Category Archives: Music

Ewa Podleś – The Great Contralto

Tweet Ewa Podleś (b 1952 in Warsaw) is one of the greatest singers of the end of the old century and the first years of the new. Though appreciated by devotees of opera, she  has not received as much recognition as her great ability warrants. Part of the reason is the failure of the Met…


Read the full entry

Mozart and Schubert at the MIM

Tweet The Phoenix Symphony Orchestra presented the third of three concerts devoted to Mozart and Schubert last night. The venue was the Theater of the Musical Instrument Museum. Its a sleek and comfortable auditorium ideal for smaller scale compositions. The program began with the Overture to La Clemenza di Tito, Mozart’s penultimate opera. The scaled…


Read the full entry

Javier Camarena – Contrabandista

Tweet Contrabandista is the title of Mexican tenor Javier Camarena’s new CD. It’s built around the career of the Spanish singer, composer, teacher, and general all around handyman Manuel Garcia (1775-1832). Of the 10 selections on this disc, five are by Garcia. He is better known as the first Almaviva in Rossini’s The Barber of…


Read the full entry

Recording of the Week: You Mean the World to Me

Tweet Jonas Kaufmann’s recital disc was released in 2014. It’s devoted to music that dominated pre-Nazi Berlin and then for a while after Vienna. The advent of the Nazi’s killed the music and some of its creators as well. These are the songs and arias that Joseph Schmidt and Richard Tauber are strongly associated with….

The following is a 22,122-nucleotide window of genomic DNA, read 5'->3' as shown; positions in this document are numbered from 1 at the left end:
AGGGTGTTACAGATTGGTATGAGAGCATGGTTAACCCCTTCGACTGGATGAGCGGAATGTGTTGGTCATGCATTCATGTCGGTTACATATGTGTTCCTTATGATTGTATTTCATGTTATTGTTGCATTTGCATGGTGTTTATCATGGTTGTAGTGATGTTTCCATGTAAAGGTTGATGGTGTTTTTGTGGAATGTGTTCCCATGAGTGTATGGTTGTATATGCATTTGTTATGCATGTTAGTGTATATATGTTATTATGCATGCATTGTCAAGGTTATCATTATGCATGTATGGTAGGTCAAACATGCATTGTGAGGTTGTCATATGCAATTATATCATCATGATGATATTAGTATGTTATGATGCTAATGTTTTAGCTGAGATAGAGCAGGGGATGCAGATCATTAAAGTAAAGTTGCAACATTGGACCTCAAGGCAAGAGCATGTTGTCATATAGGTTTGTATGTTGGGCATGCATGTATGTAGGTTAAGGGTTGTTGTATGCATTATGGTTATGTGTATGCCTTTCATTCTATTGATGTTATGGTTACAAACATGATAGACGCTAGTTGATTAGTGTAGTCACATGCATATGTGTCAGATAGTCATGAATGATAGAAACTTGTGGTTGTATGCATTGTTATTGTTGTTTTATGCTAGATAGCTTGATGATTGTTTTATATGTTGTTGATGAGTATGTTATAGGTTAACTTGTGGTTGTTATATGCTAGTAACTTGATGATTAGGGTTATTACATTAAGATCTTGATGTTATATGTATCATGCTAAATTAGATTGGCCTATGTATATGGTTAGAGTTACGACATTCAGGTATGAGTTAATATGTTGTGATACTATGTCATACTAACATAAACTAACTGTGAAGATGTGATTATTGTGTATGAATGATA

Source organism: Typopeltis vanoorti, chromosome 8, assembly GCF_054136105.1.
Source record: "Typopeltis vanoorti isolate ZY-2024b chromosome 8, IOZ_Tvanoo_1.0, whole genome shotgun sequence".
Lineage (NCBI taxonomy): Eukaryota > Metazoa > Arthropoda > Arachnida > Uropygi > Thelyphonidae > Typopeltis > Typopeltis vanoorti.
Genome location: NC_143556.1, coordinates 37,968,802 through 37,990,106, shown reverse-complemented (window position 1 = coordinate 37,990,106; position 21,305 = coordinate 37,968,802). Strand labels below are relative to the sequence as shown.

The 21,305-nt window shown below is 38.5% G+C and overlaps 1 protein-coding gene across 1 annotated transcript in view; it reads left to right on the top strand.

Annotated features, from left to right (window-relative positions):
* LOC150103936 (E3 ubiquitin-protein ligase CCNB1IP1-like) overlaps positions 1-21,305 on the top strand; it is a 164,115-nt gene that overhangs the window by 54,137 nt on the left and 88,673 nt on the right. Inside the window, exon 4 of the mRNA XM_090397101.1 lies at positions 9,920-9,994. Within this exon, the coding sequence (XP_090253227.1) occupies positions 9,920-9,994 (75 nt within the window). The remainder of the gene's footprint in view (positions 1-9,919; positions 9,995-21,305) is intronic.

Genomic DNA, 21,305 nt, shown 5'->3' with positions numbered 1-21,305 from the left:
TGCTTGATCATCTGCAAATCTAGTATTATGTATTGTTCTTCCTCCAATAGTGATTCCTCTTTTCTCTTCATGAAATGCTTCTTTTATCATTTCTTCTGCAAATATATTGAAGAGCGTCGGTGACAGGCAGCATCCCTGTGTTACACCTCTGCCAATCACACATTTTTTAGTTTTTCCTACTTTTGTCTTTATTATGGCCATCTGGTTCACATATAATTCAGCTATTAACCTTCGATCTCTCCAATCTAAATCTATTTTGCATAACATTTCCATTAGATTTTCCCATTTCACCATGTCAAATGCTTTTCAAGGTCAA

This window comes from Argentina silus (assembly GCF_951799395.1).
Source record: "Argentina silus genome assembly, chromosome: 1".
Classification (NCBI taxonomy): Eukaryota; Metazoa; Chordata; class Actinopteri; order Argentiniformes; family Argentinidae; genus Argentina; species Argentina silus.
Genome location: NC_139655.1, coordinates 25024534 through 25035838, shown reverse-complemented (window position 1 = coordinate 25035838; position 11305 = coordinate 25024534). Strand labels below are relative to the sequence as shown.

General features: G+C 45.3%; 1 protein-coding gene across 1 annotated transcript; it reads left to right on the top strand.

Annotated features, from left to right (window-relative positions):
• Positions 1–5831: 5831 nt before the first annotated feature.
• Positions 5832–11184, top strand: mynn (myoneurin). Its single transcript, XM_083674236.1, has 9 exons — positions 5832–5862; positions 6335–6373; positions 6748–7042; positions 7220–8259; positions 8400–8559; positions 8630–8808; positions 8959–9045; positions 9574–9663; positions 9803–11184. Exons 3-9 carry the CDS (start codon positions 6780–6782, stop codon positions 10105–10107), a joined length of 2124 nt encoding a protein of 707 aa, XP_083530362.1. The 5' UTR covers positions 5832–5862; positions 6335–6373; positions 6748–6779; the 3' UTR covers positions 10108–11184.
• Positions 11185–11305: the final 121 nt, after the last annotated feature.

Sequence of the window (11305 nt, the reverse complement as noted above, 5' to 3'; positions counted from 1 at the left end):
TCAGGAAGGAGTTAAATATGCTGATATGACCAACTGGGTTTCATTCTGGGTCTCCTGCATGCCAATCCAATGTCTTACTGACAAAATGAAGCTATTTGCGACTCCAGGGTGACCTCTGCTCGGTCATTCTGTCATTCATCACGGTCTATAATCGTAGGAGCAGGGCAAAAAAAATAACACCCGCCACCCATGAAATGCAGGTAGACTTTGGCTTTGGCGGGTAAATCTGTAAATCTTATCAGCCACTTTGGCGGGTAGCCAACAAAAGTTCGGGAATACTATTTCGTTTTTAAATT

Read the full entry

Ute Lemper – Songs for Eternity

Tweet I’ve admired the artistry of Ute Lemper for more than three decades, but always from afar. Last night I got to hear her live for the first time. Her performance at Texas Tech’s Hemmle Recital Hall was underwritten by the Texas Tech Center for Global Communication; it was open to the public at no…


Read the full entry

Why is Beethoven Greater Than Reicha?

Tweet I recently attended a performance of one of Antonin Reicha’s wind quintets – there are 24 of them. The number of the one I heard was not given. It was a competent work devoid of genius. Reicha (1770-1836) was born the same year as Beethoven and went to the same high school. They became…


Read the full entry

Colorado Springs Philharmonic Opens Season

Tweet The CSP opened its 2018-19 season this evening (Sept 15) under the direction of its music director Josep Caballé-Domenech. The Pikes Peak Center was full of an enthusiastic audience that had two out of three pieces to be enthusiastic about. The first was Rossini’s overture to L’Italiana in Algeri. The Philharmonic’s Catalan maestro lead…


Read the full entry

Strauss Sonata in B min and Alkan

Tweet Richard Strauss (1864-1949) needs little introduction here. One of opera’s great composers, his career lasted from the last two decades of the the 19th century until the middle of the 20th. He was, along with Monteverdi, Handel, and Mozart, equally adept at instrumental and non-operatic vocal music as he was at opera. All the…


Read the full entry

Stars of America Ballet in Santa Fe

Tweet Daniel Ulbricht is a principal dancer with the New York City Ballet. He is also the founder and director of Stars of American Ballet a touring ensemble “devoted to presenting high caliber dance performances, as well as education and outreach programs.” The company which had performed in Portugal earlier in the week presented two…


Read the full entry

Stravinsky, Dohnány, and Schubert in the Afternoon

Tweet The Santa Fe Music Festival gave a short concert starting at noon today. The first piece was Stravinsky’s Octet for Winds. An ensemble conducted by Lawrence Foster gave a lively reading of the 1923 score. Listening to Stravinsky after The Rite of Spring is like reading Euclid for his entertainment value. I have at…


Read the full entry

Categories